The Wrath of the King - A Destiny Book Author:Walter C. Utt The story of the Huguenots reads like a continuation of Hebrews, chapter 11. These devout Pretestants conbined faith and works in herioc proportions. They were famed for both their religious zeal and their diligence in business. In the severe persecutions to which they were subjectedome abandoned their repigion to sace their lives and property. ... more »But other thousands died or rotted in dungeons or galleys "that they might obtain a better resurrection." Many escaped to the Low Countries, England, and America, leaving their homeland the poorer for their exit.
The Huguenots loved the Scriptures, and liberally sprinkled their daily conversation with Biblical allusions. They studied the book of Revelation and knew themselves to be a people of prophecy. Thye referred, for example, to their beloved country, in its apostate condition, as "spiritual Egypt." (Revelation 11:8) The state church they often called "the Scarlet Woman." (Revelation 17:4) Their rural environment in southern France they denominated the "wilderness" or "desert" to which the virtuous woman fled. (Revelation 12:14-17)
The author of this volume, a devoted Francophole, has immersed himself in books on French history for 30 years. He has traveled in France and done research in the Huguenot library in Paris. He has delved into the quarterly "Bulletin de la Societe de l'Histoire du Protstantisme Francais" from its 1896 issues onward. For additional background material he has used such sources as "The Huguenots and the Revocation of the Edict of Nantes", by Baird; "History of the Edict of Nantes", by Benoit; "Torments of French Protestant Slaves", by Arber; and some seventy other volumes. He is conversant with French lore and cutoms, especially those of the Huguenots--their cities and streets, their churches and manner of worship, their homes and family life, their kings and clergymen, their sufferings and hardships, their journeys and escapes.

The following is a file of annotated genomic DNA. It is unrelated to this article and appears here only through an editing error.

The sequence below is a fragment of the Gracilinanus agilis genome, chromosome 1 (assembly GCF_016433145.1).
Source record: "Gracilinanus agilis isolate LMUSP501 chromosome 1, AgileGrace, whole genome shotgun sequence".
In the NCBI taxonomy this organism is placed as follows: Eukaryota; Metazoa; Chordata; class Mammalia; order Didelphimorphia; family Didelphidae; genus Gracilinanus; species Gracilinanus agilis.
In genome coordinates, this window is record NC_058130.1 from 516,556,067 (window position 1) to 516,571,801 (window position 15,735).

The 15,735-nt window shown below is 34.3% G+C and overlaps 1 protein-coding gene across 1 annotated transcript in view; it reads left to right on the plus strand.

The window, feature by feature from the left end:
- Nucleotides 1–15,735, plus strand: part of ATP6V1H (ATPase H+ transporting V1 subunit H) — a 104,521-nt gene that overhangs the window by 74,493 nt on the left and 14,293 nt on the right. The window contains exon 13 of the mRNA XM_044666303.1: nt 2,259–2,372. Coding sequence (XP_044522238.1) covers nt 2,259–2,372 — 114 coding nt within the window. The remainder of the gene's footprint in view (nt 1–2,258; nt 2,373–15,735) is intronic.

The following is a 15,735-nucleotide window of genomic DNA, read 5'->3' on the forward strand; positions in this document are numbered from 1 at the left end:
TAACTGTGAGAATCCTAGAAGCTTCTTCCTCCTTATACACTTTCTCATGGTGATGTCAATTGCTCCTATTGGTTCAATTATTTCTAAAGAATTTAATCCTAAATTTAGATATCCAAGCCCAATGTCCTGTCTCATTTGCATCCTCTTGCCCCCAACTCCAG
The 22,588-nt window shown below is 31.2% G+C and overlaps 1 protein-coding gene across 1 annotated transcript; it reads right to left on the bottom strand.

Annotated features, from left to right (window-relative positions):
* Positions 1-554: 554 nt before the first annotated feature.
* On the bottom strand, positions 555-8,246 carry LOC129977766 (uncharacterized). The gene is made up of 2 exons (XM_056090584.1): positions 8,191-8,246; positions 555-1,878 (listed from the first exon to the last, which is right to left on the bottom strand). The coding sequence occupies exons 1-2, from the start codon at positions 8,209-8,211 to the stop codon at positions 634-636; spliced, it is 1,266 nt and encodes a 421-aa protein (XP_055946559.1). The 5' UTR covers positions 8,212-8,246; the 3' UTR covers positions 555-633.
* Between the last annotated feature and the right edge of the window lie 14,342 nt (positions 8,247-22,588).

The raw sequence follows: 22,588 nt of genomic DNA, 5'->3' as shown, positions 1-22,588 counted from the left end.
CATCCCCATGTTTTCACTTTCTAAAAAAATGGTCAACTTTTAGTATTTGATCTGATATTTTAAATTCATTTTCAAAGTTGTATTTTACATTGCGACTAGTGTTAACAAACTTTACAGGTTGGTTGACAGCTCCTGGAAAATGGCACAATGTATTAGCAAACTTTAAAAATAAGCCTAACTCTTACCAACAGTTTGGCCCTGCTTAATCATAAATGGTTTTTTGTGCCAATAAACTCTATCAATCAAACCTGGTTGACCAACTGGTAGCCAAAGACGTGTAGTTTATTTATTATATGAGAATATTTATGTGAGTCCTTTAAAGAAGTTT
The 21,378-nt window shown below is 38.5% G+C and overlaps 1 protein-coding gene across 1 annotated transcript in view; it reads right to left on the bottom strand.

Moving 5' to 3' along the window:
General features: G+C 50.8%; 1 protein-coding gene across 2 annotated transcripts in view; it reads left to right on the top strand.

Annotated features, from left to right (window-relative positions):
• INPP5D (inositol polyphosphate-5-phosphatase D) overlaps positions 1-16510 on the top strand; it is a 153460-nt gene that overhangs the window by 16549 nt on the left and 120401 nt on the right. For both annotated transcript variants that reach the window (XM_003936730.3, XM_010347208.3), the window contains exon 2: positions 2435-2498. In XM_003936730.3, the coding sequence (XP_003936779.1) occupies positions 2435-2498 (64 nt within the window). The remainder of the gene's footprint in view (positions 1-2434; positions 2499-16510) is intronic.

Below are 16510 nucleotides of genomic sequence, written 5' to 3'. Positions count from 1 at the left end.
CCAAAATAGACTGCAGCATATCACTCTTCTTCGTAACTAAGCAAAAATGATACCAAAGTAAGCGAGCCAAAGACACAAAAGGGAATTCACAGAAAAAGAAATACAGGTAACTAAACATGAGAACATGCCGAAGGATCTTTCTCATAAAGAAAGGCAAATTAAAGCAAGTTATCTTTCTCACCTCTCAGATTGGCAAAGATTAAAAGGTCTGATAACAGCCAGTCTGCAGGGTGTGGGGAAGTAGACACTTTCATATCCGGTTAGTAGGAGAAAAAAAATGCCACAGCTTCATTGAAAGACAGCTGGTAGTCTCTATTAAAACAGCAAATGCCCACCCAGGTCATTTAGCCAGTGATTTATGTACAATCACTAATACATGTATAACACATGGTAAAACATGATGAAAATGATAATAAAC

As students in his college history classes have often testified, the author is unusually gifted in the art of making history come alive. In this volume, rather than exposing the dry bones of historical names and dates before a jaded and possibly somnolent reader, the author has clothed with flesh the skeleton of fact as he weaves the narrative of a typical Huguenot family and of an army officer forced to choose between allegiance to his king and loyalty to his God. The incidents related are true ones, substantiate by existing historical records.
The issues the Huguenots faced are those which Christ's followers in other times and places have had to meet: Can Christians outwardly observe the commands of an idolatrous ruler, while in mind and conscience they cling to their faith? When persecuted, should Christians defend themselves if they are able, meeting vioulence with violence? When is it the part of wisdom to flee the persecutor, and when is it cowardice?
Someday we as individual Christians may have to answer the greatest question of all: Am I willing to surrended possessions, even life itself, to obey God rather than men? May the reader be better enabled rightly to answer this great question, as he ore thoroughly acquaints himself with the inspiring epic of the Huguenots.